Monday, September 23, 2013

REVIEW: Belisarius - "How to Read a Book" by Mortimer Adler

Perhaps ironically, one of the books that I have most enjoyed recently is simply called "How To Read A Book" by a man named Mortimer Adler. Perhaps this book is a useful one to consider, too. As it can be a hard book to find (it was written during the '40s or '50s), I'll try to give the Cliff Notes version:

Adler gives several levels for reading a book:

  1. Pre-Reading: a fast review to decide if a book deserves more careful reading. Read the preface and the table of contents; run through the index quickly looking for familiar and unfamiliar terms; flip through the bibliography. You can actually "drain" a book of major concepts in a short period of time this way.

    You then go to a kind of systematic skimming, flipping through and reading a few paragraphs here and there, and then turn to the very end and read the author's summation of the book.

    Adler believes that this whole process of "pre-reading" should take between thirty minutes and an hour at the most. At the conclusion, you should decide if you want to take your valuable time to read the book in its entirety. Most books will not survive this filtering process, in my frank opinion. There are just too damn many good books out there and too little time to read them for one to screw around with a substandard book. I just put them on my shelf and leave them there.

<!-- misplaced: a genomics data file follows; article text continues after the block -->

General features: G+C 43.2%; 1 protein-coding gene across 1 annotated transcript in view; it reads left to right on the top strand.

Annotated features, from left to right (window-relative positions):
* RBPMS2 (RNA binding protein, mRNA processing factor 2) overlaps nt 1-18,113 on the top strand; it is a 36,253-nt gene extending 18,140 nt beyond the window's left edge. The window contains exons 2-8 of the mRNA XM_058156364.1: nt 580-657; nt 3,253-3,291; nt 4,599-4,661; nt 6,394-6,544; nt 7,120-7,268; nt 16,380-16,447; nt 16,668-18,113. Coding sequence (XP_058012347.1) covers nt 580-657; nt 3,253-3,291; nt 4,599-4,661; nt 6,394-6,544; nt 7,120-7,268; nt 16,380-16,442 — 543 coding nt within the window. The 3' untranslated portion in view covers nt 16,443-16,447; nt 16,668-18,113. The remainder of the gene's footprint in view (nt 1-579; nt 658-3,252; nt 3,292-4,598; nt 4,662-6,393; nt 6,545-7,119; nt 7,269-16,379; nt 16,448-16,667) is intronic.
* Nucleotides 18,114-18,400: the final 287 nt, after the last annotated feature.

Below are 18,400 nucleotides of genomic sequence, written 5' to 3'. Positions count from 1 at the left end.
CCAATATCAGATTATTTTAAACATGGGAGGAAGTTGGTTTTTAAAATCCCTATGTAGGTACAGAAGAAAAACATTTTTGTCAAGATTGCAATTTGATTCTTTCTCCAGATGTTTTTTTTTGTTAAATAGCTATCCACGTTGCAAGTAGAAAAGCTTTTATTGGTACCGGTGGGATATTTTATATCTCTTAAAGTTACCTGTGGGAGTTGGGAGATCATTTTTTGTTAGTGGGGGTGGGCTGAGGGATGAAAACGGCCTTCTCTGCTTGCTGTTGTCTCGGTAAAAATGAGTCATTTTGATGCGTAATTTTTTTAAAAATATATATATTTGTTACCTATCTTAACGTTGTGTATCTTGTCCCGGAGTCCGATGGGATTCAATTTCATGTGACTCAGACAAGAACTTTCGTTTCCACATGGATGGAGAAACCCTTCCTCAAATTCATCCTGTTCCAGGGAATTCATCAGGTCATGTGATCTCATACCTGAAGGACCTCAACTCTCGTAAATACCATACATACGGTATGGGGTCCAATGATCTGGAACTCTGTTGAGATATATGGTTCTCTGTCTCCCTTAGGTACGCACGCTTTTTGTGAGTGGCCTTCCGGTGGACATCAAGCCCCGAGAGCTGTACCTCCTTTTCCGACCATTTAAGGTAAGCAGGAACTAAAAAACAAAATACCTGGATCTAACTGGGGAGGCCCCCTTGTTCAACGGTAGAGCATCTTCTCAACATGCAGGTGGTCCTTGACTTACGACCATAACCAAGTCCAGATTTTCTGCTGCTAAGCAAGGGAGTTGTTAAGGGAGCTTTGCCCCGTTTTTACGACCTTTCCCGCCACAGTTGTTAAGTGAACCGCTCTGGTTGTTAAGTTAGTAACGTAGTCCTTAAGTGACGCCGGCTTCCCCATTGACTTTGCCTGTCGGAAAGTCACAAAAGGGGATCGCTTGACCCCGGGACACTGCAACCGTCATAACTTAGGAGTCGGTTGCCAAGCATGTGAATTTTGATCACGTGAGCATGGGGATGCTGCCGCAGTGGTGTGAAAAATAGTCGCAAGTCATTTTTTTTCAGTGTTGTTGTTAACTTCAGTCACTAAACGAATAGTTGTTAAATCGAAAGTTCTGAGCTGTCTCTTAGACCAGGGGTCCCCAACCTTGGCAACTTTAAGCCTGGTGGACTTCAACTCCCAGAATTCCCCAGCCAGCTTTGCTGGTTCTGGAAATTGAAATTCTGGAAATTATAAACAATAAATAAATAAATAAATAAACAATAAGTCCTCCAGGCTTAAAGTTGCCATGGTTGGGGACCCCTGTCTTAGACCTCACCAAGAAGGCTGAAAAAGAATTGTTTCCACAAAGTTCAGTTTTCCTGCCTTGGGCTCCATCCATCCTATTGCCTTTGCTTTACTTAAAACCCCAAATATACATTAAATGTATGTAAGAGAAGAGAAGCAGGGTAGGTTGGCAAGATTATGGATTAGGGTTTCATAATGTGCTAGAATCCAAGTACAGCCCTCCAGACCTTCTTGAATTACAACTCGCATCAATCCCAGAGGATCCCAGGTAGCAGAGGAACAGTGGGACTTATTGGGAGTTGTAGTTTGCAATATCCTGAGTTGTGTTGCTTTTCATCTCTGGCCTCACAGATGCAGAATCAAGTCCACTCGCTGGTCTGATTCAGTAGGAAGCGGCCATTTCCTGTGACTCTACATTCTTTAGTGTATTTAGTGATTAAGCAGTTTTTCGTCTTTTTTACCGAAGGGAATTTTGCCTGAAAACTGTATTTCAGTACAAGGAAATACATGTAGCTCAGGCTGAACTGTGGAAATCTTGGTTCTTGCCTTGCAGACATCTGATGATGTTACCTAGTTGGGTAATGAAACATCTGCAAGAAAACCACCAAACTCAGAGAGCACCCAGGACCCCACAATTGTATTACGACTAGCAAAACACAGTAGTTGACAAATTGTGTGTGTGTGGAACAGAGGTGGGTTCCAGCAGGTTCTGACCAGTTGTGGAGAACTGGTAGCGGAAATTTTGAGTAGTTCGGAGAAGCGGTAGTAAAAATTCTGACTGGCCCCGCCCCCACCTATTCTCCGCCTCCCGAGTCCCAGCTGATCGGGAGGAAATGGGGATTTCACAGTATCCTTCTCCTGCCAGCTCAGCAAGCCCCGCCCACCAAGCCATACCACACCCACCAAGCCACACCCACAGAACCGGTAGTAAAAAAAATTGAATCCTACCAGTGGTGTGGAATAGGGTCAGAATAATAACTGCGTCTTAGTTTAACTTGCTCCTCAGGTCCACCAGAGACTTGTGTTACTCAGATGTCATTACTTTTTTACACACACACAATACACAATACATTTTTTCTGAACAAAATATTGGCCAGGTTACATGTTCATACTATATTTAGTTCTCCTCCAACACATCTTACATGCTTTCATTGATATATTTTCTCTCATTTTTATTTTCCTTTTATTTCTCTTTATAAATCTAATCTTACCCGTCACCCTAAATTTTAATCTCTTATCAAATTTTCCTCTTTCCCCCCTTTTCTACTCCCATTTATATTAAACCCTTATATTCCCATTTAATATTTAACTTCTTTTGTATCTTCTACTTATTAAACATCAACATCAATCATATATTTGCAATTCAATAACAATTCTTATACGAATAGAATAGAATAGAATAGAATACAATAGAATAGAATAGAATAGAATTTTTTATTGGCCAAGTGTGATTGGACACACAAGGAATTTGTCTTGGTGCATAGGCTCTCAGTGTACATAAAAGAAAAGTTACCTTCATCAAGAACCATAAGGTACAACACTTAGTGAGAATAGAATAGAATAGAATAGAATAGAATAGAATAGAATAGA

2. Superficial Reading: A fast reading which is designed to avoid getting bogged down in technical jargon or superficial detail. Skip the parts that are difficult or poorly written and reserve the right to terminate the whole exercise if it becomes tedious. A writer who cannot articulate his thoughts in a coherent manner does not deserve your attention, unless this is the only possible book to read on the subject in question. That does suck and it does happen.

    If the book gets through this and you think it is worth going through the harder, more technical spots in detail, you have the next level...
  3. Analytical Reading: if superficial reading is the best and most complete reading that is possible given a severely limited time frame, analytical reading is the best and most complete reading that is possible given unlimited time. This level is reserved for those great, timeless works that are trily deserving of being studied in great depth. Lots of notebook paper and supporting research material goes with this level of reading.
  4. Syntopical (also called "Comparative") Reading: at this level, you are interested in an entire subject to the point where you will create your own bibliography and goes through a compare/contrast analytical-level reading process between the books on your list. This can literally take a chunk of a lifetime and is reserved for those couple of subject areas in which you want to become an expert.

NOTE:  My sincerest gratitude to Belisarius for his kind permission in letting me archive his review. Posted to TPI circa 2005.



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